• ACS

    I agree with the mice on the basis that fair use should be restricted, in an academic context, to copying of only that necesary to “dialogue” the work without devaluing that work. That is a fairly delicate balance to maintain. I dont think, for example, cliffs notes should be allowed to reproduce an entire work and just insert their comments – surely that is making an adaption of the existing work which, if allowed, would displace the exclusive economic rights of the author/copyright owner. For that reason copying verbatim is bad (nice use of language mice).

    On the other hand, where an academic makes a statement and seeks to back that statement up with a quote from a work, then that copying should be covered by fair use. I think that is the traditional delineation between fair use and blatant copying.

    The academic value of “literary scholars” is something which must be recognised by copyright laws, and is, through fair use provisions, but at the same time we wish to conserve the value in those rights. I think Schloss certainly crossed that line – otherwise the parties would have proceeded to the Court. ;)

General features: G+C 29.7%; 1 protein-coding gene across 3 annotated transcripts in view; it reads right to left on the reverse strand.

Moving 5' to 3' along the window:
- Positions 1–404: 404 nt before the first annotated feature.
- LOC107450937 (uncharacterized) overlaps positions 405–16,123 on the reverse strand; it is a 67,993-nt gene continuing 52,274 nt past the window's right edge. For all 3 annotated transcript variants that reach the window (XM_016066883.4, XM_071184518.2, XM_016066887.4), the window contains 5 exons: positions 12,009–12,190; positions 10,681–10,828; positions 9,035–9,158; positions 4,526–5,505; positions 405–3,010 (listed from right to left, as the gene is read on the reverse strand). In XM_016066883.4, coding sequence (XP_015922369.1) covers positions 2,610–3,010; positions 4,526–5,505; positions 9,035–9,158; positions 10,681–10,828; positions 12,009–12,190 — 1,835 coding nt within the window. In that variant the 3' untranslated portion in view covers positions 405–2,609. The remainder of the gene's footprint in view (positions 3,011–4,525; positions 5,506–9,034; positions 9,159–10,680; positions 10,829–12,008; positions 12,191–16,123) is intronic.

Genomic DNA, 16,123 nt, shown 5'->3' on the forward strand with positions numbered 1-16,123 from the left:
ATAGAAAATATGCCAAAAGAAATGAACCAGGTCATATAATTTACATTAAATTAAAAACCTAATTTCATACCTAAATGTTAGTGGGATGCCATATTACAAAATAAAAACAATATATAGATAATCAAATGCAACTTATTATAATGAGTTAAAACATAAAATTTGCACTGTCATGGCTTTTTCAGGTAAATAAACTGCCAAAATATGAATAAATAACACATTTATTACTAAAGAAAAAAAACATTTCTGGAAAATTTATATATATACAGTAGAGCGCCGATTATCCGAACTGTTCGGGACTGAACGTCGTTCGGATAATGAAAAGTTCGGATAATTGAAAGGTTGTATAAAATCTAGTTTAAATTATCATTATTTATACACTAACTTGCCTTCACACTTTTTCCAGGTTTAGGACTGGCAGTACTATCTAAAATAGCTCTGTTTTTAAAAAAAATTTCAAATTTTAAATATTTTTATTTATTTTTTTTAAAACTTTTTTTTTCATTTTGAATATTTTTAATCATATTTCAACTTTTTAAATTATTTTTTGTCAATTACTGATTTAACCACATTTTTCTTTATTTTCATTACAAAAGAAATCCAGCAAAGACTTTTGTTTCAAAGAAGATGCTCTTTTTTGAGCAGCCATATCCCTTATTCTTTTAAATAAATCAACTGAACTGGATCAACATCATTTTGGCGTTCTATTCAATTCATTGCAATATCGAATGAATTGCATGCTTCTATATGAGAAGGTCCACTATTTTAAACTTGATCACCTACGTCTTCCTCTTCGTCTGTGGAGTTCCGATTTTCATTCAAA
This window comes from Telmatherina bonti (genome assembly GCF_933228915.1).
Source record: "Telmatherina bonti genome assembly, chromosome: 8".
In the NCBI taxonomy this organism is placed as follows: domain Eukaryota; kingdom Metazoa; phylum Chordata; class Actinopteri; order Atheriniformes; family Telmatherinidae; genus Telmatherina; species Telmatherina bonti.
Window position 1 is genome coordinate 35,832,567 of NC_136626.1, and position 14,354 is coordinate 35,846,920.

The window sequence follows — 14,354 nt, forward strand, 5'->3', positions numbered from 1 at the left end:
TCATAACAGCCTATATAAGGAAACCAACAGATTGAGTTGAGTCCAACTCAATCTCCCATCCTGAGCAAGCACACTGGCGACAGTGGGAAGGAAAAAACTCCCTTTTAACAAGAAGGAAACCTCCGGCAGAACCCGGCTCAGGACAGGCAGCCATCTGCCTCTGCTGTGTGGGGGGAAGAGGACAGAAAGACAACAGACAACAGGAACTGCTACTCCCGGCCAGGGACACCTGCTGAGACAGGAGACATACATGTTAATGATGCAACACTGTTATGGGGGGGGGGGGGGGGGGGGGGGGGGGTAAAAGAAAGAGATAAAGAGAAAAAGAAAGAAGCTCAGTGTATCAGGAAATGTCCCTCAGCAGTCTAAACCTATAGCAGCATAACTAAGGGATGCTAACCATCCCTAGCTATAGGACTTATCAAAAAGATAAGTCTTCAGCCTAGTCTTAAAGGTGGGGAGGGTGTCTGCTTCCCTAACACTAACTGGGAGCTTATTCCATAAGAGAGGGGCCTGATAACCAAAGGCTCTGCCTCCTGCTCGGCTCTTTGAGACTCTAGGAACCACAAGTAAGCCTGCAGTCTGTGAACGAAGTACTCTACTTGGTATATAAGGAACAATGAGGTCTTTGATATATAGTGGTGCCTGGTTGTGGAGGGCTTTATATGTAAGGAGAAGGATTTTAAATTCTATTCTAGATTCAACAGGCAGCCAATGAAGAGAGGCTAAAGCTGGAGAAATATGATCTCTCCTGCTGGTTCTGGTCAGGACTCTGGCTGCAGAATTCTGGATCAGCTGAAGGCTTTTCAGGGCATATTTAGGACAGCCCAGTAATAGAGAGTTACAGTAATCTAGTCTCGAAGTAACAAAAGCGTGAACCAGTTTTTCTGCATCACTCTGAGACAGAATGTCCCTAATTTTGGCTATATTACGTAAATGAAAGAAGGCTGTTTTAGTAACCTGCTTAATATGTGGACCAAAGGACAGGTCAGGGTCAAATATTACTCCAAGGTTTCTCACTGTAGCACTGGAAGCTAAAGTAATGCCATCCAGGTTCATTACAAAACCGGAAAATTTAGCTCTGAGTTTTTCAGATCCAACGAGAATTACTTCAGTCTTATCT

• Hoper

    three blind mice’s comments make me want to throw up

  • PR

    This comment is more of an unrelated query that I’ve been trying to get a response to from someone who knows a bit about the Constitution for some time now: who is responsible for the final version of the 13th Amendment, and why is that person, or persons, unknown today? More pointedly, how did the 13th Amendment happen?

  • http://www.fiddlerelf.com Ryan

    Yet another copyright battle won that should have never taken place.

  • http://www.grilleguard-brushguard.com/ Joe

    That is an important victory for academics. Scholars should have much greater freedom in the usage of literature than they currently do.